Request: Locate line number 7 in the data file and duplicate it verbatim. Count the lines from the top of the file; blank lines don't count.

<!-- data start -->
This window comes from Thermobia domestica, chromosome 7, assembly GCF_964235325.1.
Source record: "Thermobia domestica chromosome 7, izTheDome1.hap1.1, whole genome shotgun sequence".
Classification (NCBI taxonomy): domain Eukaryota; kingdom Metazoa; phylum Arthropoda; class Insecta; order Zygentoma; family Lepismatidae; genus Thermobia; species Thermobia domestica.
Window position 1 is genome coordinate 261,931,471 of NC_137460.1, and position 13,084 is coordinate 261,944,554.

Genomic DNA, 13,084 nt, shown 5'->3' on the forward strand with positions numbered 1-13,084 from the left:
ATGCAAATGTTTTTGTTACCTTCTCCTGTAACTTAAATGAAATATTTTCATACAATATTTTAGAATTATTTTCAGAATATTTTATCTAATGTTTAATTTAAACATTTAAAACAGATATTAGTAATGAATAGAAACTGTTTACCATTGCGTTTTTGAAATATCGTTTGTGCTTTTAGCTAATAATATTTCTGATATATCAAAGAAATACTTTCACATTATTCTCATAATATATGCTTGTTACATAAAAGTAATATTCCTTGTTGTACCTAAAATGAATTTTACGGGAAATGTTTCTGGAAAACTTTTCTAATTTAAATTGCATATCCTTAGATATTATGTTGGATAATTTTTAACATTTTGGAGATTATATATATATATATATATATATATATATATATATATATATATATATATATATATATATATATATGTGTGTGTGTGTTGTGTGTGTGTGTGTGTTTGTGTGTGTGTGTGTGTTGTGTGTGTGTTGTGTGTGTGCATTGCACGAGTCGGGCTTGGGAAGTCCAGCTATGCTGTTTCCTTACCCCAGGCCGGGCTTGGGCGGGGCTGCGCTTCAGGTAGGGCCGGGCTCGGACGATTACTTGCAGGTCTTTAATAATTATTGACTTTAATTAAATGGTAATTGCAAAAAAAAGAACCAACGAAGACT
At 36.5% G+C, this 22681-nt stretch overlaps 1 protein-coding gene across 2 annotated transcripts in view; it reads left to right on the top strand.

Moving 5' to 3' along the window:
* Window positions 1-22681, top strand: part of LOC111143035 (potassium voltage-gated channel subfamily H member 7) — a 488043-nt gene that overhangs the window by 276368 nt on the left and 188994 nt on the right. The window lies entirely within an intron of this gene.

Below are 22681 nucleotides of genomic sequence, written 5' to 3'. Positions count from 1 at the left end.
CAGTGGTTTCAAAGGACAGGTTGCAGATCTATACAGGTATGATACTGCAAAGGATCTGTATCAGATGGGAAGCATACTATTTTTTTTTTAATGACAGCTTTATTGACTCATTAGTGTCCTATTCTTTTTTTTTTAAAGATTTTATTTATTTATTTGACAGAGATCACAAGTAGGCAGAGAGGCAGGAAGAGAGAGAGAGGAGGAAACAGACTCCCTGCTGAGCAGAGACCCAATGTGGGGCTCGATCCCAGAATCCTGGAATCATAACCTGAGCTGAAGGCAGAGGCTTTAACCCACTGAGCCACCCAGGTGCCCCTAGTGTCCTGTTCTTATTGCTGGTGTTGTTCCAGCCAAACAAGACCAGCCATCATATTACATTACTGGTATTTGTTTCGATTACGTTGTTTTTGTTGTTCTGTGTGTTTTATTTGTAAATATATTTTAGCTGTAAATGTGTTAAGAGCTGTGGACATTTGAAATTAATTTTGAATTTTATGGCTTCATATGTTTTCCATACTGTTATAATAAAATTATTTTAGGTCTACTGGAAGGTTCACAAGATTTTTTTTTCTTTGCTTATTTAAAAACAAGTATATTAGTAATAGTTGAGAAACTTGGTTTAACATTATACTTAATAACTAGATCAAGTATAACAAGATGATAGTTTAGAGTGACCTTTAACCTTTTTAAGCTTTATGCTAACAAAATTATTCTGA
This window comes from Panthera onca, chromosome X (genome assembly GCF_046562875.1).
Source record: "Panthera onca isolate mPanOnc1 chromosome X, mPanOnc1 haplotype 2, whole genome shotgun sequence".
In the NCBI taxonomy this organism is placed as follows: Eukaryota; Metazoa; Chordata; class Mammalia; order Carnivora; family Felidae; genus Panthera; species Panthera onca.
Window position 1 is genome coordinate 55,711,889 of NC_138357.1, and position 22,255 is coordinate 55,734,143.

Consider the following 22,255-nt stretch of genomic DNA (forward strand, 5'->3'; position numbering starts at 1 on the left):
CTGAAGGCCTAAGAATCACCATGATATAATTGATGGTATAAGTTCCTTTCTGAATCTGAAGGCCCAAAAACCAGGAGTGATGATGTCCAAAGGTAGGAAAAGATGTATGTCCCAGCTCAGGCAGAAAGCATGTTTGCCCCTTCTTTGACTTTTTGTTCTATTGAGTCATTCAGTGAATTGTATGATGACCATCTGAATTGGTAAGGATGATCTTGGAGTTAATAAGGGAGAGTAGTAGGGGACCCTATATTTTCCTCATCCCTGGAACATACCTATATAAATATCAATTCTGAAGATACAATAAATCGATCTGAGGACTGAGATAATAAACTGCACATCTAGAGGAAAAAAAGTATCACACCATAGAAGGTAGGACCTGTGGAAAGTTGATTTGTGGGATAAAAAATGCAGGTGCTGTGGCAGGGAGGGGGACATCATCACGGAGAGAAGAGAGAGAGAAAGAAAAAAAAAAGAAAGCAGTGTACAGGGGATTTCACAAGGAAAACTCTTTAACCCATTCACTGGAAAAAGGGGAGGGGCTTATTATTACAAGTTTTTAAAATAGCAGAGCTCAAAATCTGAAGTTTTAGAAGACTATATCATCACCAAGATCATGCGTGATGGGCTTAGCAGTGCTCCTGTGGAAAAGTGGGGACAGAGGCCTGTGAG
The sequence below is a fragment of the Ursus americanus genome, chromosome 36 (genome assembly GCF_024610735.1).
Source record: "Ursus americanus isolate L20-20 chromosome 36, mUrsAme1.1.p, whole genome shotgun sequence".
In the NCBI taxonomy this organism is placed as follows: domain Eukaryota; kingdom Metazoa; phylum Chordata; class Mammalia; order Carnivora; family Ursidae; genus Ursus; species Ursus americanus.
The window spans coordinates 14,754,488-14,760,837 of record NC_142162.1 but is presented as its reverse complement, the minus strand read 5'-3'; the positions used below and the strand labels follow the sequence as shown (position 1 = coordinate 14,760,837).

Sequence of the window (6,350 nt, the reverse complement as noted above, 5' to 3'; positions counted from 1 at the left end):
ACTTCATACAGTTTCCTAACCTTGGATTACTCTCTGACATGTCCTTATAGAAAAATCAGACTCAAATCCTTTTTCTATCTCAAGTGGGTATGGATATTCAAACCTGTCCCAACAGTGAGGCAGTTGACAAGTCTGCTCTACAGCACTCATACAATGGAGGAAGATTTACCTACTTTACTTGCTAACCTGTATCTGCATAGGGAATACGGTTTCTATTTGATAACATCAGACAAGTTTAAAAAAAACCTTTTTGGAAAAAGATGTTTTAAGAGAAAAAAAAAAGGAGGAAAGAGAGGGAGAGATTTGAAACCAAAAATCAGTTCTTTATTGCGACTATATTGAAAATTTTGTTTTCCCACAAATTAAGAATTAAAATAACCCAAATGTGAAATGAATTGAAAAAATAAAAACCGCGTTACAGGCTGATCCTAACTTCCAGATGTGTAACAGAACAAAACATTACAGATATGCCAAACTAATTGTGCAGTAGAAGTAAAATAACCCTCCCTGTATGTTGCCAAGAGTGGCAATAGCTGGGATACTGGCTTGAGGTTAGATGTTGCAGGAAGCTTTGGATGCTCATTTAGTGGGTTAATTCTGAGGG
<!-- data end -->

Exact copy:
At 36.5% G+C, this 22681-nt stretch overlaps 1 protein-coding gene across 2 annotated transcripts in view; it reads left to right on the top strand.